Do you want to abandon collective bargaining, the outlawing of child labor, the minimum wage, the time-and-a-half for overtime, the elimination of sweat-shop conditions, by turning them over to the proven enemies of labor?

Do you want to hamstring the old-age pension system, or unemployment insurance, or aid for children, or maternity welfare, or vocational training for the physically handicapped, or financial aid to the blind by delivering them into the hands of those who have fought and misrepresented those reforms?

Do you want to abandon slum clearance to those Republican leaders who have fought against every appropriation for decent housing?

Do you want to turn over your Government to those who failed to have confidence in the future of America and who now preach fear for the future of America? As an example of that doctrine of fear, certain insurance companies are now sending letters to their policyholders, warning them that if this Administration is retained in office, their policies will shrink in value.

That is just another form of things we have seen before, another form, for instance, of that pay-envelope campaign—that campaign of fear of the last week of 1936.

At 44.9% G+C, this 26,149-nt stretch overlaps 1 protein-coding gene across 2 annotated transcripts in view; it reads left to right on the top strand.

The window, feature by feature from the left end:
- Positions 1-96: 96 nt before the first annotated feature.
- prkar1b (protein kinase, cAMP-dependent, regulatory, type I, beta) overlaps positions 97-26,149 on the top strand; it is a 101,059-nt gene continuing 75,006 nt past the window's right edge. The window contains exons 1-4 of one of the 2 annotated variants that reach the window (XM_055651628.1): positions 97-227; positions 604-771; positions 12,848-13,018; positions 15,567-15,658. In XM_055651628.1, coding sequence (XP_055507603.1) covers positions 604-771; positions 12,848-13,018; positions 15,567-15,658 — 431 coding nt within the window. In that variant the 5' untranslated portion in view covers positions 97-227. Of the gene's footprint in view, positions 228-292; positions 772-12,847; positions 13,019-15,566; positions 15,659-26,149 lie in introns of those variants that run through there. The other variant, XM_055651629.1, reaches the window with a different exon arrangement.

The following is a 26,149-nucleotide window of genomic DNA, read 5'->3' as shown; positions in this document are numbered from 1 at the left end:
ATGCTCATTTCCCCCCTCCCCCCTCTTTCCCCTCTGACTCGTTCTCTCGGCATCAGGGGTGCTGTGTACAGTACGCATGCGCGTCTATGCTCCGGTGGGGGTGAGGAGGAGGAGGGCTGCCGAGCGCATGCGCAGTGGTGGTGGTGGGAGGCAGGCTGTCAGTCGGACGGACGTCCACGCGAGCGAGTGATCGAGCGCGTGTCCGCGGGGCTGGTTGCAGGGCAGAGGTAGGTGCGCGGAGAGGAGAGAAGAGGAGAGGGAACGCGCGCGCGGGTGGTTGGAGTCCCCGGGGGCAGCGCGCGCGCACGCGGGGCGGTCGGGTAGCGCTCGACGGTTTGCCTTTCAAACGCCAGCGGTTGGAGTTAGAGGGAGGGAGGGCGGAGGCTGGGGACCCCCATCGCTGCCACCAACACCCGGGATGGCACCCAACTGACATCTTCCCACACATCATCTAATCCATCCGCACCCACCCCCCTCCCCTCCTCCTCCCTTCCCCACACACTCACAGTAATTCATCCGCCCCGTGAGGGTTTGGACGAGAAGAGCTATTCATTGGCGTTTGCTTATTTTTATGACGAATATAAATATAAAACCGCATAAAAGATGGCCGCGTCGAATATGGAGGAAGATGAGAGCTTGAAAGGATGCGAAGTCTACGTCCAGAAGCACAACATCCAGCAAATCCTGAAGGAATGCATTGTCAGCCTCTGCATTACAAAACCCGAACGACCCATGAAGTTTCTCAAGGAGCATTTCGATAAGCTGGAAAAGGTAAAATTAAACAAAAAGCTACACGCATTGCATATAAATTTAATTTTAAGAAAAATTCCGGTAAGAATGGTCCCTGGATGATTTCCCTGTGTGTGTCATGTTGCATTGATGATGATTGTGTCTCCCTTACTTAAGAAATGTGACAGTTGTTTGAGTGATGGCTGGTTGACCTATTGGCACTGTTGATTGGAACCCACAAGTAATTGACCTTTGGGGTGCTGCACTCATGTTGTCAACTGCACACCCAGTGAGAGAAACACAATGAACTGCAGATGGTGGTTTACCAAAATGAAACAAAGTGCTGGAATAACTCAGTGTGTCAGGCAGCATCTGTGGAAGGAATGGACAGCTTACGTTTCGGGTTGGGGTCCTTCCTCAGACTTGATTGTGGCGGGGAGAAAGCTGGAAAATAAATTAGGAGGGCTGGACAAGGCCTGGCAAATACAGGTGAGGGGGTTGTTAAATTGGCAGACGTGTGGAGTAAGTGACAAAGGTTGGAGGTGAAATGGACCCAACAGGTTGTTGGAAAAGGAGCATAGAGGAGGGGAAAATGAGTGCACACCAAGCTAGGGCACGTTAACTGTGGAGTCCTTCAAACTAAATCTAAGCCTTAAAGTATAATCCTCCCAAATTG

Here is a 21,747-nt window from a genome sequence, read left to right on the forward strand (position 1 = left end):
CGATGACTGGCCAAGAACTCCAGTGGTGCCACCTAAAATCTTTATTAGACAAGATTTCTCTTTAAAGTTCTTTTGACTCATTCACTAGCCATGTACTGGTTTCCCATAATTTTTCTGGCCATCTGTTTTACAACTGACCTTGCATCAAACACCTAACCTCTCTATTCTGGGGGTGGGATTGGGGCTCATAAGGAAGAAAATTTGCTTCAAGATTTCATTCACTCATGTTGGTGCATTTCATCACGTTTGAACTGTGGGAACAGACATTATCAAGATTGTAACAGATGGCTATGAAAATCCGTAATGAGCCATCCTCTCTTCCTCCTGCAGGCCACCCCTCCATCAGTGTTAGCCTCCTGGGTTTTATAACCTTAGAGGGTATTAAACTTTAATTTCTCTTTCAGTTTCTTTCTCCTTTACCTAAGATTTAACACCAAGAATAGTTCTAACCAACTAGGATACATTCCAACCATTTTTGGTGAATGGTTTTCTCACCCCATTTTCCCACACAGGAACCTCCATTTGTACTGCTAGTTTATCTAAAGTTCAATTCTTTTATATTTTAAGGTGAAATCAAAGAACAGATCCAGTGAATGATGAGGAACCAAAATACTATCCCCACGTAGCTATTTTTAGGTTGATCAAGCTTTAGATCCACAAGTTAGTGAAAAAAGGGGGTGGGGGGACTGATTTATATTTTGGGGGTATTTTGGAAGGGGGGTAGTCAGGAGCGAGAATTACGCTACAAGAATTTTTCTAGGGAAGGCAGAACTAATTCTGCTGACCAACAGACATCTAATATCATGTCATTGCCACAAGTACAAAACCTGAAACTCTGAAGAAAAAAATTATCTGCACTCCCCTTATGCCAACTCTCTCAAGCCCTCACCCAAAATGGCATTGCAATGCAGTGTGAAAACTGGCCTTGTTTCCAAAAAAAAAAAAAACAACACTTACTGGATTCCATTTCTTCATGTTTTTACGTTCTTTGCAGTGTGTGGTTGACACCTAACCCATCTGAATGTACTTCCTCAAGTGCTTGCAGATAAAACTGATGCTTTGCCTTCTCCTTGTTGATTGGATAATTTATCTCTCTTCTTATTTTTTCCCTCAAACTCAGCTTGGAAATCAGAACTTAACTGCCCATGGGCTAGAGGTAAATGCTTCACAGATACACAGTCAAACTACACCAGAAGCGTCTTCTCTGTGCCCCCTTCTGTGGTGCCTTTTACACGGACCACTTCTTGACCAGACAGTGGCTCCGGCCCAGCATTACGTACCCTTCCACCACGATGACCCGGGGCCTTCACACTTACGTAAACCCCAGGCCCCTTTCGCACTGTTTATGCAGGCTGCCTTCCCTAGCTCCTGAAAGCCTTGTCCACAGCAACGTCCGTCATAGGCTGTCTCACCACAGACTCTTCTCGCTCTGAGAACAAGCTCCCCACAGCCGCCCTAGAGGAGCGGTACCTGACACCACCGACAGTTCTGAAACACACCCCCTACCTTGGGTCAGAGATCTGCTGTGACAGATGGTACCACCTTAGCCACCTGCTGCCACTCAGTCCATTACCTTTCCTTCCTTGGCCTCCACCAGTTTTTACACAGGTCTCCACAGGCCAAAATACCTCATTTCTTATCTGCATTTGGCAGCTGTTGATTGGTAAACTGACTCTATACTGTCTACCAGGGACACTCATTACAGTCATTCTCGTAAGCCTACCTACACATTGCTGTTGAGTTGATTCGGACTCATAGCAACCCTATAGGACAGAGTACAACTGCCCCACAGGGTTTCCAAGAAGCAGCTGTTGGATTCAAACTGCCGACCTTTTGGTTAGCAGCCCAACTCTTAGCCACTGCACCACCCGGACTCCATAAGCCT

The fact is that the very existence of most of these insurance companies I speak of was saved by this Administration in 1933. They are today more solvent than they ever were before.

Our program in the past, our program for the future, is, as you know, equality of economic opportunity. Such a program calls for many things. It requires an orderly settlement of industrial disputes not by those devoted to company unions, but by agencies alert to the requirements of labor and mindful of the responsibilities of industry.

This program entails old-age insurance and unemployment insurance, operating on an increasingly wider base, so that eventually it will include every man and woman in the country.

It makes available cheap credit to impoverished tenants, to consumers, and to small business. In fact, it has always seemed to me that our program starts with small business, so that it may grow and flourish.

It curbs the old predatory activities of high finance and monopoly practices.

It guarantees that our national resources are used for the benefit of the whole people—and not exploited for the benefit of a few.

It provides for the resettlement of farmers from marginal lands to richer lands, and for farm ownership for enslaved tenants.

Monopoly does not like this program. Certain types of high finance do not like it. Most of the American plutocracy do not like it.

But the vast majority of American business, the backbone of American business, continues to grow and flourish under it. For that business is interested in reasonable profits, not in promoters' tribute. That business is interested in freedom from monopolistic restraints and economic imperialism. That business knows that the farmers and the workers, the great mass of our citizens, have never asked for more than equality and fair play.